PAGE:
The seminar begins by exploring classic scholarship centered on four historical periods, each posited as important moments in the origin of gendered science: medieval Christianity, the scientific revolution, the professionalization of scientists in the late-19th century, and 20th-century second-wave feminism. We then turn to a series of well-developed analytical tools employed by historians of science and gender, and finally to recent scholarship. In all cases, we will analyze the imbricated processes by which science as a social enterprise has been fundamentally gendered and the implicit gendering of the sciences of sex and sexuality.
This course explores special topics in modern South Asian history. The precise topic varies from year to year.
This course provides graduate students with a comprehensive introduction to the historical study of China from the fifteenth to the nineteenth century. Readings address major historiographical and methodological issues of the field, with a focus on recent literature produced in the United States. Topics covered include political institutions, local society, ethnicity and ideology, material culture, gender, urban and environmental history.
The littoral of the Mediterranean Sea has long been viewed as a major place of contact, conflict and exchange for groups belonging to the three Abrahamic religions: Judaism, Christianity and Islam. This course approaches the encounters of different religions and ethnicities in such a manner as to introduce students not only to the classic historiography on the subject, but also to the main controversies and debates current in scholarship. Our discussions involve forays into the fields of transnational and global history.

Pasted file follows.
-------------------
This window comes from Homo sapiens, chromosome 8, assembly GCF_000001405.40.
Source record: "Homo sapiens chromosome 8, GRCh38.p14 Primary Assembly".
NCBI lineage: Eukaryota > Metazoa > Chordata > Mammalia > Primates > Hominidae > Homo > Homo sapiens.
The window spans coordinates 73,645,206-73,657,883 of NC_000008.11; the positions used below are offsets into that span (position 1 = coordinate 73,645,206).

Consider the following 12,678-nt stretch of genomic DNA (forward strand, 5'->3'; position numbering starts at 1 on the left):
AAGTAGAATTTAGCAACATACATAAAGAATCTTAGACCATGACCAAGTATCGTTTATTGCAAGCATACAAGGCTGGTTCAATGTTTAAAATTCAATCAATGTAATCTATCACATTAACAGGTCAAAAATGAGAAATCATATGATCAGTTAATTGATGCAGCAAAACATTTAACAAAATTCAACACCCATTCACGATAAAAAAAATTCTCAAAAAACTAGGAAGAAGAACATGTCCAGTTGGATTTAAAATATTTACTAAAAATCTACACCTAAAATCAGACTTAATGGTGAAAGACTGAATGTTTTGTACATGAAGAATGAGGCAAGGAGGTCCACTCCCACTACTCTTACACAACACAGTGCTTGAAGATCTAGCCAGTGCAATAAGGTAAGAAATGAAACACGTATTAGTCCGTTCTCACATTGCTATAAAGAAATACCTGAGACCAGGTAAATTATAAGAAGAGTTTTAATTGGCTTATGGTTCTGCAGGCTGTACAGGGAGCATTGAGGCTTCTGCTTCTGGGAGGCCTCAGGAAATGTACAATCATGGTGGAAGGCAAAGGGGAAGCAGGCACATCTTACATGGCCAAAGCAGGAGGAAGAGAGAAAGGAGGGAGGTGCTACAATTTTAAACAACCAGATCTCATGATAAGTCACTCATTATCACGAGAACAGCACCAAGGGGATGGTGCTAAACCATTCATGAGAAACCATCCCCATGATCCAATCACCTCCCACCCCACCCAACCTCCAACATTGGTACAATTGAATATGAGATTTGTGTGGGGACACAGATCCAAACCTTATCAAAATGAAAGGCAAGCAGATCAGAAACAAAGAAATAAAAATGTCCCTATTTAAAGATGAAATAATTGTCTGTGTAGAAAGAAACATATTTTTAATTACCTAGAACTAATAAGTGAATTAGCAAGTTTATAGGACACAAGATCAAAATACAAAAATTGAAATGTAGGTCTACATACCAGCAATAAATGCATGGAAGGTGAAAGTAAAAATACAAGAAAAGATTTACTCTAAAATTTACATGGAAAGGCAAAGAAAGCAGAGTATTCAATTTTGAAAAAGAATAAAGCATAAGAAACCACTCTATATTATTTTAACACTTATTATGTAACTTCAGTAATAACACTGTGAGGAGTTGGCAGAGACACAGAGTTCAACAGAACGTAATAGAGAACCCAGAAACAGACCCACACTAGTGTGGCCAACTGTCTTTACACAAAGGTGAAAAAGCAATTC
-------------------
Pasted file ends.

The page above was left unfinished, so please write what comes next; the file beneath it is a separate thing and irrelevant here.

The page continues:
This seminar will consider Islam and mobility across the Indian Ocean, discussing ways that Southeast Asians, Africans, and Indians have created their distinct communities while nonetheless declaring themselves to be of one discrete entity: the Umma. Alongside discussions of knowledge creation, orientalism and nationalism, the seminar will also explore issues relating to global projects for religious and political reform, using Indonesia as a primary example.
This seminar explores the transition from the late ancient to the medieval world through the lens of law and legal practice from the late Roman to the Carolingian empire. We will look at how the different codifications built on earlier legal models and traditions but adopted and adapted them in their respective circumstances. We will explore these processes until the ninth century when the Carolingian rulers came to rule an Empire which comprised a variety of different Roman and post Roman legal traditions and laws and were confronted with the challenge to find new ways and strategies for their coexistence, compatibility and convergence.
The goal of this seminar will be to introduce students to some of the most important ideas and debates surrounding the two major religious revolutions of Late Antiquity: the triumph of Christianity and the subsequent emergence and world conquests of Islam. The course will focus on extensive reading in both primary and secondary literature and students will be introduced to and trained in using major instrumenta studiorum for this period; texts may also be read in Greek, Syriac, and Arabic. No prior knowledge of Late Antiquity, Christianity, or Islam will be assumed.
This seminar covers the history of the Soviet Union from inception until dissolution and slightly beyond. The readings are exhaustive and comprehensive, with particular attention paid to institutions, empire, the cultural foundations of politics, and the world context.